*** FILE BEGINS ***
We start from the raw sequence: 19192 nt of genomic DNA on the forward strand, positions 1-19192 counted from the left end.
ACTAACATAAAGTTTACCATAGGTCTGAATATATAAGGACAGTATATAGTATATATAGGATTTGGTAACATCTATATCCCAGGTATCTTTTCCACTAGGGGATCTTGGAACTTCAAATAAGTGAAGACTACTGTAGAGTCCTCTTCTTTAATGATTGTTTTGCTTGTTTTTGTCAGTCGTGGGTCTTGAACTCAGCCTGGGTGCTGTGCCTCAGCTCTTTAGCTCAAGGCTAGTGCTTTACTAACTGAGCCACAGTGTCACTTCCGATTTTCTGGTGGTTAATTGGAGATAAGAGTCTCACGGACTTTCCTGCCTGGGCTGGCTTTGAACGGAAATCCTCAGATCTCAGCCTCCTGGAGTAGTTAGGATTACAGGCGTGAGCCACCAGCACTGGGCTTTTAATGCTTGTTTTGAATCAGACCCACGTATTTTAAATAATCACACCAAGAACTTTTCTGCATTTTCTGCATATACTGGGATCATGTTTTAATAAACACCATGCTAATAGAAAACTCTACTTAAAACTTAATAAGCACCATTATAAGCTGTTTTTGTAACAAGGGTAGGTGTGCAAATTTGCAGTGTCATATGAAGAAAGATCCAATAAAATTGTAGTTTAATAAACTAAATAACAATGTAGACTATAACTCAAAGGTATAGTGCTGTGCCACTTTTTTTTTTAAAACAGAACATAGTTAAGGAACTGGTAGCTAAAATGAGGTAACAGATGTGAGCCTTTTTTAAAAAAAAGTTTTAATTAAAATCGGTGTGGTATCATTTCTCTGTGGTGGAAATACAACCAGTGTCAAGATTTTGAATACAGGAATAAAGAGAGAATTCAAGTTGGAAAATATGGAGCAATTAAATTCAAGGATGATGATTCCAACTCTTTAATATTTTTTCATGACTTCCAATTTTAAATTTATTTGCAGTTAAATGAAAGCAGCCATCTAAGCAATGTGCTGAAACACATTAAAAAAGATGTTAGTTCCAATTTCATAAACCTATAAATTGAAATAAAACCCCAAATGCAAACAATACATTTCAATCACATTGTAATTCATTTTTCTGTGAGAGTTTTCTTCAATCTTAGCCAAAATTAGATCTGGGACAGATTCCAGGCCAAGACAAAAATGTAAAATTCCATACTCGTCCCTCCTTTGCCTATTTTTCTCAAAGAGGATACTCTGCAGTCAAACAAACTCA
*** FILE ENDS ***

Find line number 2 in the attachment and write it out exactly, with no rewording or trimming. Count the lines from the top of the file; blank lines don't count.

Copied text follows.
ACTAACATAAAGTTTACCATAGGTCTGAATATATAAGGACAGTATATAGTATATATAGGATTTGGTAACATCTATATCCCAGGTATCTTTTCCACTAGGGGATCTTGGAACTTCAAATAAGTGAAGACTACTGTAGAGTCCTCTTCTTTAATGATTGTTTTGCTTGTTTTTGTCAGTCGTGGGTCTTGAACTCAGCCTGGGTGCTGTGCCTCAGCTCTTTAGCTCAAGGCTAGTGCTTTACTAACTGAGCCACAGTGTCACTTCCGATTTTCTGGTGGTTAATTGGAGATAAGAGTCTCACGGACTTTCCTGCCTGGGCTGGCTTTGAACGGAAATCCTCAGATCTCAGCCTCCTGGAGTAGTTAGGATTACAGGCGTGAGCCACCAGCACTGGGCTTTTAATGCTTGTTTTGAATCAGACCCACGTATTTTAAATAATCACACCAAGAACTTTTCTGCATTTTCTGCATATACTGGGATCATGTTTTAATAAACACCATGCTAATAGAAAACTCTACTTAAAACTTAATAAGCACCATTATAAGCTGTTTTTGTAACAAGGGTAGGTGTGCAAATTTGCAGTGTCATATGAAGAAAGATCCAATAAAATTGTAGTTTAATAAACTAAATAACAATGTAGACTATAACTCAAAGGTATAGTGCTGTGCCACTTTTTTTTTTAAAACAGAACATAGTTAAGGAACTGGTAGCTAAAATGAGGTAACAGATGTGAGCCTTTTTTAAAAAAAAGTTTTAATTAAAATCGGTGTGGTATCATTTCTCTGTGGTGGAAATACAACCAGTGTCAAGATTTTGAATACAGGAATAAAGAGAGAATTCAAGTTGGAAAATATGGAGCAATTAAATTCAAGGATGATGATTCCAACTCTTTAATATTTTTTCATGACTTCCAATTTTAAATTTATTTGCAGTTAAATGAAAGCAGCCATCTAAGCAATGTGCTGAAACACATTAAAAAAGATGTTAGTTCCAATTTCATAAACCTATAAATTGAAATAAAACCCCAAATGCAAACAATACATTTCAATCACATTGTAATTCATTTTTCTGTGAGAGTTTTCTTCAATCTTAGCCAAAATTAGATCTGGGACAGATTCCAGGCCAAGACAAAAATGTAAAATTCCATACTCGTCCCTCCTTTGCCTATTTTTCTCAAAGAGGATACTCTGCAGTCAAACAAACTCA